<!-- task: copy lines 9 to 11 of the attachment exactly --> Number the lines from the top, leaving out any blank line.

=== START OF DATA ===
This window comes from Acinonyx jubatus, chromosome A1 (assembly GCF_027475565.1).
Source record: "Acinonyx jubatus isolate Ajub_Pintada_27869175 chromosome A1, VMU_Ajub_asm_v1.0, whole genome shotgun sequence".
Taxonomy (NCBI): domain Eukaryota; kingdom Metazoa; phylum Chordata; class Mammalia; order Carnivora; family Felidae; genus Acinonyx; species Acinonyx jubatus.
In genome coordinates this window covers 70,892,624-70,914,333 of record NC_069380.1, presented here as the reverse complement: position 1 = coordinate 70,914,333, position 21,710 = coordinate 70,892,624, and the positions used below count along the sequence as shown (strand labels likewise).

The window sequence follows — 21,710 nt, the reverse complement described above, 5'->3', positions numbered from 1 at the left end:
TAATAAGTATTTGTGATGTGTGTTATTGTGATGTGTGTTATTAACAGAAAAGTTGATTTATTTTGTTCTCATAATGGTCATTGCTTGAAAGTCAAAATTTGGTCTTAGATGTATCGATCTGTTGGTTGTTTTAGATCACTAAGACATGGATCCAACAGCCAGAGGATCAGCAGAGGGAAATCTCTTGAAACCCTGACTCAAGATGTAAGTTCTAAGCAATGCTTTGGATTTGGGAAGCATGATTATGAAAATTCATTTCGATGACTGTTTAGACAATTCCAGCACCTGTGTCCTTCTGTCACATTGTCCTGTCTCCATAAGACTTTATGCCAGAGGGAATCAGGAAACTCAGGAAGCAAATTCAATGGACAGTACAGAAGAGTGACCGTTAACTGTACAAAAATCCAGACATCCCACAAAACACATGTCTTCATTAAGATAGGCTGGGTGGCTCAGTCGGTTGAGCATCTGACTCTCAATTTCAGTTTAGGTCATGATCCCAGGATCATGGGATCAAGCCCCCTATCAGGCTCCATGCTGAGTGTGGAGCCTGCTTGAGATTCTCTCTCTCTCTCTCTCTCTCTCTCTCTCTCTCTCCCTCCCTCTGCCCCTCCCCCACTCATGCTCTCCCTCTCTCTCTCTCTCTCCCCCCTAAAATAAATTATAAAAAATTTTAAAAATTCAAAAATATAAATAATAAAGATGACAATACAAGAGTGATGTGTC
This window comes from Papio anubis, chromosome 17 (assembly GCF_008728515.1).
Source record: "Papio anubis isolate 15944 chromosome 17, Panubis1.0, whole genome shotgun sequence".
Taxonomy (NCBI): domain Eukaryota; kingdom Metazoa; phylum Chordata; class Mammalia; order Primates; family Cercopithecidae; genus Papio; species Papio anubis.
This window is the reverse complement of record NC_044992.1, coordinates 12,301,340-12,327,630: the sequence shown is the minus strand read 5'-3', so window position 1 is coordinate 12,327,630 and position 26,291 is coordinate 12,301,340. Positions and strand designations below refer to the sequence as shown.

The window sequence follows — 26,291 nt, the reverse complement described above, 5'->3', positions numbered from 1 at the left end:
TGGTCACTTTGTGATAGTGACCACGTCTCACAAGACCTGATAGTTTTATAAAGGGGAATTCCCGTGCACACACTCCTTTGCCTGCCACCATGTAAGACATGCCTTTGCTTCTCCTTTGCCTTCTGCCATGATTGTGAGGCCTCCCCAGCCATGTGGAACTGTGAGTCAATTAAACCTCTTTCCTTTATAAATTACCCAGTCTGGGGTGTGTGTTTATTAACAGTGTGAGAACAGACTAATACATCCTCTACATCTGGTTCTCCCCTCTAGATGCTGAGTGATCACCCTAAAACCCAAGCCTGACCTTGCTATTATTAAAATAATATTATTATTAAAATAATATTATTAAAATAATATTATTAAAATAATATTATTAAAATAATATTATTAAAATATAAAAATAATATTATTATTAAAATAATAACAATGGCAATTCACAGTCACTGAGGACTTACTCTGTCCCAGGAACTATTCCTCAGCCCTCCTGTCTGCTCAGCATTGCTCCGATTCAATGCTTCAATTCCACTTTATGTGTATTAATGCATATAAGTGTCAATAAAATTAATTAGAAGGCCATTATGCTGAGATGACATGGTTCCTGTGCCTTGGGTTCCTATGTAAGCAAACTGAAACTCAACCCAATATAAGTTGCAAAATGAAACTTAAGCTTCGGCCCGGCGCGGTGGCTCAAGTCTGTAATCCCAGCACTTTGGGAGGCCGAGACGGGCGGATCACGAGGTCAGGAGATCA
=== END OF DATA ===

Taxonomy (NCBI): domain Eukaryota; kingdom Metazoa; phylum Chordata; class Mammalia; order Primates; family Cercopithecidae; genus Papio; species Papio anubis.
This window is the reverse complement of record NC_044992.1, coordinates 12,301,340-12,327,630: the sequence shown is the minus strand read 5'-3', so window position 1 is coordinate 12,327,630 and position 26,291 is coordinate 12,301,340. Positions and strand designations below refer to the sequence as shown.

The window sequence follows — 26,291 nt, the reverse complement described above, 5'->3', positions numbered from 1 at the left end: